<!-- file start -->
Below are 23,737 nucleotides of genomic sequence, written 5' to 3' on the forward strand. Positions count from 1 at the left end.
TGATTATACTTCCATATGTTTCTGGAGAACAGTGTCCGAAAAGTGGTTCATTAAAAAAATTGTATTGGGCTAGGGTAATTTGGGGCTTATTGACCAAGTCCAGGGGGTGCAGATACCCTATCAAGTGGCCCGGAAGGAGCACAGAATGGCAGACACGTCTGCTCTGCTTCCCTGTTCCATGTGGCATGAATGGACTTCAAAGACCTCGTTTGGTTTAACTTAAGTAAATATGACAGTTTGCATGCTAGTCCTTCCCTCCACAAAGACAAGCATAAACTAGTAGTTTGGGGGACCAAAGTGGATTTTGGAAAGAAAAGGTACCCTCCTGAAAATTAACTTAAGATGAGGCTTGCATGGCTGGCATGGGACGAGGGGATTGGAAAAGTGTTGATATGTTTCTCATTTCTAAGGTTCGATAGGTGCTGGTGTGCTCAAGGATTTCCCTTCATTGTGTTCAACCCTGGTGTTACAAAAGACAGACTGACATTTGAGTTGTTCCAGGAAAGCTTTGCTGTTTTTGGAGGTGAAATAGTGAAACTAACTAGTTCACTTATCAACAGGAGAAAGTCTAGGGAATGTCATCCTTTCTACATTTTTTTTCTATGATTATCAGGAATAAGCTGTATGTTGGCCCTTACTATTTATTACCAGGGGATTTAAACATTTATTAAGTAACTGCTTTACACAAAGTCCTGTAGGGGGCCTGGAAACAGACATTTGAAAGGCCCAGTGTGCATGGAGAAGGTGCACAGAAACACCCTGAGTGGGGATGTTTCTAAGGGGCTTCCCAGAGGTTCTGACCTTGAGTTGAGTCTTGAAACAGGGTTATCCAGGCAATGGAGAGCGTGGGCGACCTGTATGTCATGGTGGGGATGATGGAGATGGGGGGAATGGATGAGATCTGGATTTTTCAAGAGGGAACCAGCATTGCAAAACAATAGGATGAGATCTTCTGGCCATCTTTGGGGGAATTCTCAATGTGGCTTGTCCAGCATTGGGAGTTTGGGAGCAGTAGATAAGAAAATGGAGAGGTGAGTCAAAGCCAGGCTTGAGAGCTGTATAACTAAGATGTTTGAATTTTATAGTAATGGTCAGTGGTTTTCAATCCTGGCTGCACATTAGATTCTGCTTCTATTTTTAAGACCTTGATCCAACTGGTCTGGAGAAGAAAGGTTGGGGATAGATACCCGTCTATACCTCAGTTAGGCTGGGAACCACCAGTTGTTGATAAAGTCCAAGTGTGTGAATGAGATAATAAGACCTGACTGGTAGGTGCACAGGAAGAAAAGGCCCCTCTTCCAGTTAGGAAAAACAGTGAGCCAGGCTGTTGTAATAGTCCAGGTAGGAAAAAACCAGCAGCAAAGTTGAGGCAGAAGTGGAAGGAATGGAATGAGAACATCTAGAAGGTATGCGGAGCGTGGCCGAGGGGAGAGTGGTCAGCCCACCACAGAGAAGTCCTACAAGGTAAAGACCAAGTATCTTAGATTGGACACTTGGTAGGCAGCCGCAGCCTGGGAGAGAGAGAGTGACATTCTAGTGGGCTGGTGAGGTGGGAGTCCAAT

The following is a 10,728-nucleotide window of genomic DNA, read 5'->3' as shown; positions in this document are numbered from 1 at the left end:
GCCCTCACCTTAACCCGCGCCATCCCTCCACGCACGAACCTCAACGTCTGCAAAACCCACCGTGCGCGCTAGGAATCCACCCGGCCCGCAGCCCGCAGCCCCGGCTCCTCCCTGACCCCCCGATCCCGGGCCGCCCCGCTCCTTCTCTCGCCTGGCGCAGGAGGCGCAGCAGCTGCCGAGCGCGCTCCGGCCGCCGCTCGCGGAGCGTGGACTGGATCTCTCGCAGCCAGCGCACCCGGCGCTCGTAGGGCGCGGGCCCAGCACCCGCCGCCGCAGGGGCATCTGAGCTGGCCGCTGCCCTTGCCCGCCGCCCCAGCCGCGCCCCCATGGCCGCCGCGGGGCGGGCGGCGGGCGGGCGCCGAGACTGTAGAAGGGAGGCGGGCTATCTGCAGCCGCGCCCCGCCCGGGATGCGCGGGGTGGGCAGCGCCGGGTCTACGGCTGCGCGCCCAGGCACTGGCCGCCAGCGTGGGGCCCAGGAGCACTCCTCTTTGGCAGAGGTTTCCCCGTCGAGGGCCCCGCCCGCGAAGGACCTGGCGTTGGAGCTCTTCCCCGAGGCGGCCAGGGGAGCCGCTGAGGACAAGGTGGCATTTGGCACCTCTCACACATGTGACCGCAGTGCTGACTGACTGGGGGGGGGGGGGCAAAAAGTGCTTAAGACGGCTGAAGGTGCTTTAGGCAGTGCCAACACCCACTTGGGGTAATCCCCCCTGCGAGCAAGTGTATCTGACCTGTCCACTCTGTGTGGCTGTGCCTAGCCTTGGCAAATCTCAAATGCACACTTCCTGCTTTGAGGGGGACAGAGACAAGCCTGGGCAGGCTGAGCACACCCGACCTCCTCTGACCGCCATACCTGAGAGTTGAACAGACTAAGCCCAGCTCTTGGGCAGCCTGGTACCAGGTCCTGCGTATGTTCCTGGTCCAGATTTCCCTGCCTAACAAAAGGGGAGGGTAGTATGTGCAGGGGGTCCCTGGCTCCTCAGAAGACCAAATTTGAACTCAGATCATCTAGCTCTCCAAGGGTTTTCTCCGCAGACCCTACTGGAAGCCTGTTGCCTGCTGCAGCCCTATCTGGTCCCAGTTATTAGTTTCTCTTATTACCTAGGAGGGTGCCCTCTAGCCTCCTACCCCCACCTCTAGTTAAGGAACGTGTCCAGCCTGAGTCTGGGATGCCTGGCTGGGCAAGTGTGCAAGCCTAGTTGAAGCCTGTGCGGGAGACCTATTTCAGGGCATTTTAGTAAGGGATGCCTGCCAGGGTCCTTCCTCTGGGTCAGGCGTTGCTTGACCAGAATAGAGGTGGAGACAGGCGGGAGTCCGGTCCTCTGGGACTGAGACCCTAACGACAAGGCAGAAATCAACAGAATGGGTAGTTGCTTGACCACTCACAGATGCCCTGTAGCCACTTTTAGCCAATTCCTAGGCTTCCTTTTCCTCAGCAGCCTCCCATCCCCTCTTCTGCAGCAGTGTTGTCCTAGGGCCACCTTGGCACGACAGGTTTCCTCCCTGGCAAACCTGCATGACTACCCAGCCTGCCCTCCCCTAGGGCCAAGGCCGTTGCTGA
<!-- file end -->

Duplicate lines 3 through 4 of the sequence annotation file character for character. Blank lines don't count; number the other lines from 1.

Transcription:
The following is a 10,728-nucleotide window of genomic DNA, read 5'->3' as shown; positions in this document are numbered from 1 at the left end:
GCCCTCACCTTAACCCGCGCCATCCCTCCACGCACGAACCTCAACGTCTGCAAAACCCACCGTGCGCGCTAGGAATCCACCCGGCCCGCAGCCCGCAGCCCCGGCTCCTCCCTGACCCCCCGATCCCGGGCCGCCCCGCTCCTTCTCTCGCCTGGCGCAGGAGGCGCAGCAGCTGCCGAGCGCGCTCCGGCCGCCGCTCGCGGAGCGTGGACTGGATCTCTCGCAGCCAGCGCACCCGGCGCTCGTAGGGCGCGGGCCCAGCACCCGCCGCCGCAGGGGCATCTGAGCTGGCCGCTGCCCTTGCCCGCCGCCCCAGCCGCGCCCCCATGGCCGCCGCGGGGCGGGCGGCGGGCGGGCGCCGAGACTGTAGAAGGGAGGCGGGCTATCTGCAGCCGCGCCCCGCCCGGGATGCGCGGGGTGGGCAGCGCCGGGTCTACGGCTGCGCGCCCAGGCACTGGCCGCCAGCGTGGGGCCCAGGAGCACTCCTCTTTGGCAGAGGTTTCCCCGTCGAGGGCCCCGCCCGCGAAGGACCTGGCGTTGGAGCTCTTCCCCGAGGCGGCCAGGGGAGCCGCTGAGGACAAGGTGGCATTTGGCACCTCTCACACATGTGACCGCAGTGCTGACTGACTGGGGGGGGGGGGGCAAAAAGTGCTTAAGACGGCTGAAGGTGCTTTAGGCAGTGCCAACACCCACTTGGGGTAATCCCCCCTGCGAGCAAGTGTATCTGACCTGTCCACTCTGTGTGGCTGTGCCTAGCCTTGGCAAATCTCAAATGCACACTTCCTGCTTTGAGGGGGACAGAGACAAGCCTGGGCAGGCTGAGCACACCCGACCTCCTCTGACCGCCATACCTGAGAGTTGAACAGACTAAGCCCAGCTCTTGGGCAGCCTGGTACCAGGTCCTGCGTATGTTCCTGGTCCAGATTTCCCTGCCTAACAAAAGGGGAGGGTAGTATGTGCAGGGGGTCCCTGGCTCCTCAGAAGACCAAATTTGAACTCAGATCATCTAGCTCTCCAAGGGTTTTCTCCGCAGACCCTACTGGAAGCCTGTTGCCTGCTGCAGCCCTATCTGGTCCCAGTTATTAGTTTCTCTTATTACCTAGGAGGGTGCCCTCTAGCCTCCTACCCCCACCTCTAGTTAAGGAACGTGTCCAGCCTGAGTCTGGGATGCCTGGCTGGGCAAGTGTGCAAGCCTAGTTGAAGCCTGTGCGGGAGACCTATTTCAGGGCATTTTAGTAAGGGATGCCTGCCAGGGTCCTTCCTCTGGGTCAGGCGTTGCTTGACCAGAATAGAGGTGGAGACAGGCGGGAGTCCGGTCCTCTGGGACTGAGACCCTAACGACAAGGCAGAAATCAACAGAATGGGTAGTTGCTTGACCACTCACAGATGCCCTGTAGCCACTTTTAGCCAATTCCTAGGCTTCCTTTTCCTCAGCAGCCTCCCATCCCCTCTTCTGCAGCAGTGTTGTCCTAGGGCCACCTTGGCACGACAGGTTTCCTCCCTGGCAAACCTGCATGACTACCCAGCCTGCCCTCCCCTAGGGCCAAGGCCGTTGCTGA